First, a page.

limbs regimented

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kahroba

Senior Member
Persian
Dear all
What's meant by "limbs regimented" in the following context from "Three Soldiers" by Dos Passos:
Time: 1918
Location: A YMCA hut in an American camp somewhere in France
Andrews sat at the piano without playing. He was thinking how once he had thought to express all the cramped boredom of this life; the thwarted limbs regimented together, lashed into straight lines, the monotony of servitude. Unconsciously as he thought of it, the fingers of one hand sought a chord, which jangled in the badly tuned piano.
Does it mean "the thwarted limbs stuck together"?
 
  • Very literary. Regimented brings to mind a military regiment, which is tightly bound together into conformity and restrained movement.

    Does "this life" refer to a soldier's life?

    I wonder what is meant by limbs, are they physical or metaphorical limbs? What is your guess?
     

    Thomas Tompion

    Senior Member
    English - England
    Very literary. Regimented brings to mind a military regiment, which is tightly bound together into conformity and restrained movement.

    Does "this life" refer to a soldier's life?

    I wonder what is meant by limbs, are they physical or metaphorical limbs? What is your guess?
    My guess is that they are physical limbs, and that you are right. These bodies would like to be doing other things.
     
    Last edited:

    kahroba

    Senior Member
    Persian
    Does "this life" refer to a soldier's life?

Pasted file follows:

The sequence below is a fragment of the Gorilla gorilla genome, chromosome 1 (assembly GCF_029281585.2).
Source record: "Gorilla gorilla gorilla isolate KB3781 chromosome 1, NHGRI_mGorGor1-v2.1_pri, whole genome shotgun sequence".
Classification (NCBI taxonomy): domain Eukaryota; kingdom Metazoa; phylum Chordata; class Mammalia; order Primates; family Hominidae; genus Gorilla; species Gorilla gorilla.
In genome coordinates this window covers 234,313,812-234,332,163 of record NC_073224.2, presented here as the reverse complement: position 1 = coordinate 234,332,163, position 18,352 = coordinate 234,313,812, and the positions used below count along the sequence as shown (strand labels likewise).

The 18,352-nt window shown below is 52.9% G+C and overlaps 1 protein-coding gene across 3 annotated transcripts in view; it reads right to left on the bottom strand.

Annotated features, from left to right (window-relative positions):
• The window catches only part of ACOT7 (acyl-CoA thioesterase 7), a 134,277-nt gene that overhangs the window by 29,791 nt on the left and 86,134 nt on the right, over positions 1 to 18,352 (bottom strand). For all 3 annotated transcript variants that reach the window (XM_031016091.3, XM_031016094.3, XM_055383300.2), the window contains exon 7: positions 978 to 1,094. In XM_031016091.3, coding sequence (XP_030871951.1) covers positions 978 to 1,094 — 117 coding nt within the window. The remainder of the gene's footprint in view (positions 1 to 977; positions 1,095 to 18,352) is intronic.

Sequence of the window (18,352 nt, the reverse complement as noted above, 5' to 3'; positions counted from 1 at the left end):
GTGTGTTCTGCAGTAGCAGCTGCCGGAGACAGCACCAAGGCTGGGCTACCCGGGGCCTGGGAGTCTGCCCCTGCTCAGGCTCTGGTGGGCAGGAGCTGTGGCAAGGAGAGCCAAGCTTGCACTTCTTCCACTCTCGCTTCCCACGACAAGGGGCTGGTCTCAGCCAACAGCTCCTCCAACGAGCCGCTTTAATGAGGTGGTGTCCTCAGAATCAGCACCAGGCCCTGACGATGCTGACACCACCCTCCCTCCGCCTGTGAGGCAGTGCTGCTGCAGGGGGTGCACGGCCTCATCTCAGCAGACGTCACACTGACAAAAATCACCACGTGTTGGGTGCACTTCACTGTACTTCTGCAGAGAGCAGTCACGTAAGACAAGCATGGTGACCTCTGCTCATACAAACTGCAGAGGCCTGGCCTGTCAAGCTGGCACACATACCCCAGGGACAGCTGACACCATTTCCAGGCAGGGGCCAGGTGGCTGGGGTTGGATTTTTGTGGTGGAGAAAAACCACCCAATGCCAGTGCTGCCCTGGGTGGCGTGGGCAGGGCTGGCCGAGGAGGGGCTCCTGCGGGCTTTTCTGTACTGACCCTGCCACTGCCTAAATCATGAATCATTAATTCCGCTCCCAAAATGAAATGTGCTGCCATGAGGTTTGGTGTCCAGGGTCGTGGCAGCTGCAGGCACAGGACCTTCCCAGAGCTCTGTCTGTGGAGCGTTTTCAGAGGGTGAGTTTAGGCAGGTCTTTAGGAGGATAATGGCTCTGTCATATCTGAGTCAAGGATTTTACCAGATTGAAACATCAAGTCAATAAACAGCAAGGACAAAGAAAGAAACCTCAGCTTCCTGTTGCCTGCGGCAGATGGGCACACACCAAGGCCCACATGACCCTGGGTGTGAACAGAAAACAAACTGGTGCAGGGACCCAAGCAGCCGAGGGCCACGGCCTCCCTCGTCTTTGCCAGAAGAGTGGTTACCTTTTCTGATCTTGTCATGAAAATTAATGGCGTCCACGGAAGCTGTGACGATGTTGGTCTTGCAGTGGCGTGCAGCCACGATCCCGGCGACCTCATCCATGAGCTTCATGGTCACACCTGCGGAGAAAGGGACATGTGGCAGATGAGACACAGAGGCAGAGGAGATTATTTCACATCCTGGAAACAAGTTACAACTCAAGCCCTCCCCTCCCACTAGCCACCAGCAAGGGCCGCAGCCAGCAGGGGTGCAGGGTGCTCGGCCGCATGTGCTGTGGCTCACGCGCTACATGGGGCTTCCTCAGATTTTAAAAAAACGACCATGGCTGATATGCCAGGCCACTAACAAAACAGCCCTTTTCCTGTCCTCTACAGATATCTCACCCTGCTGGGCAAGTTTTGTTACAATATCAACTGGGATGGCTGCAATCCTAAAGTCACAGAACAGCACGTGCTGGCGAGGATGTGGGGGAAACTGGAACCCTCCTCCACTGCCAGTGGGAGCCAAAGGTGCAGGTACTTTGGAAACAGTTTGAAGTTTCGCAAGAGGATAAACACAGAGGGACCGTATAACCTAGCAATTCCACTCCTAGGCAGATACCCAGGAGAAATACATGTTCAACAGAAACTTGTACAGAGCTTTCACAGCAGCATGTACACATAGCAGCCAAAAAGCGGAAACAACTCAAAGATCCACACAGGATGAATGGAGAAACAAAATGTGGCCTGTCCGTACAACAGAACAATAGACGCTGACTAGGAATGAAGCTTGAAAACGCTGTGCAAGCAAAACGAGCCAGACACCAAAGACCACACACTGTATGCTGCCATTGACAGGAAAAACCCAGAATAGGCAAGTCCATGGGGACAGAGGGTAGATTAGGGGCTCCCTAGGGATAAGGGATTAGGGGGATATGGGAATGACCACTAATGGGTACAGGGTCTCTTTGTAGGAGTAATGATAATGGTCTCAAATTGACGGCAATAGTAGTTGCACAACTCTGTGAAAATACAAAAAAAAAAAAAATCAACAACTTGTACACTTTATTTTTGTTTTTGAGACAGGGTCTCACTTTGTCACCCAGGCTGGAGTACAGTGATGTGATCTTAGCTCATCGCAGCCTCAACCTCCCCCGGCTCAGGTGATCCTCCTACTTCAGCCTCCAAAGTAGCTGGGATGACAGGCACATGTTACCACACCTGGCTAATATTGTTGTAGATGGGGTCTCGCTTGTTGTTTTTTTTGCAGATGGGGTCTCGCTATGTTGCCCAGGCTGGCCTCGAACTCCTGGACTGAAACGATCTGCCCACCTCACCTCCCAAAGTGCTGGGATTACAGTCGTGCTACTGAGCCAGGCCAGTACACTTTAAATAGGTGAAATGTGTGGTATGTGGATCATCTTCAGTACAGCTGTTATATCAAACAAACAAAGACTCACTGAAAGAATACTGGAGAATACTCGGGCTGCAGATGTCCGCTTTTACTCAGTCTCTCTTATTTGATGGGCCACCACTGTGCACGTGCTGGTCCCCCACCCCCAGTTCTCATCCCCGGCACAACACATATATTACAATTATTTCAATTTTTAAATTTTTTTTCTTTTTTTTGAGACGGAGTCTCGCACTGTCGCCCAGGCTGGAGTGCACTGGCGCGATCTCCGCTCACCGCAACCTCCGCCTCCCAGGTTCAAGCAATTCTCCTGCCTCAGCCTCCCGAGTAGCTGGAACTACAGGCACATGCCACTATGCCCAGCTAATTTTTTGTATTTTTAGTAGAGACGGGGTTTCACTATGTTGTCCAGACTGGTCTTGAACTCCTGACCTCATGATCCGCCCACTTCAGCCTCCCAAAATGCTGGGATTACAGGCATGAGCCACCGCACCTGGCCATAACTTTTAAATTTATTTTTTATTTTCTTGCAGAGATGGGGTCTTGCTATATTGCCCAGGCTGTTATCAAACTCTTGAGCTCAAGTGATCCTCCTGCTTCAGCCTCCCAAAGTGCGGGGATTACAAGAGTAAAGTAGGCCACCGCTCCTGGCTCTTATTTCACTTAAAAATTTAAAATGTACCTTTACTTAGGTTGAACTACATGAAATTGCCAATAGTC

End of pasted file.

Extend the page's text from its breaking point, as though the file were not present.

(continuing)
I wonder what is meant by limbs, are they physical or metaphorical limbs? What is your guess?
    I guess "this life" refers to his own life as a soldier.
    As for limbs I see it more physical than metaphorical.
     
    My guess is that they are physical limbs,

    Yes, like when soldiers stand to attention, their limbs " lashed into straight lines."

    I was also thinking about the "limbs" of one's life (when in servitude). You see?

    Karoba, is the whole book written in this expressive style? Sounds interesting.
     

    Thomas Tompion

    Senior Member
    English - England
    Thanks dear TT
    Do you think this is an interpretation of the "cramped boredom of this life" expressed in the previous sentence?
    Yes, certainly. There's an element of personification - limbs don't usually have ideas of their own, but these are thwarted by the regimentation. They would rather be making love to their girls, say, that standing on the parade ground, or going into battle. It's an understandable point of view.
     
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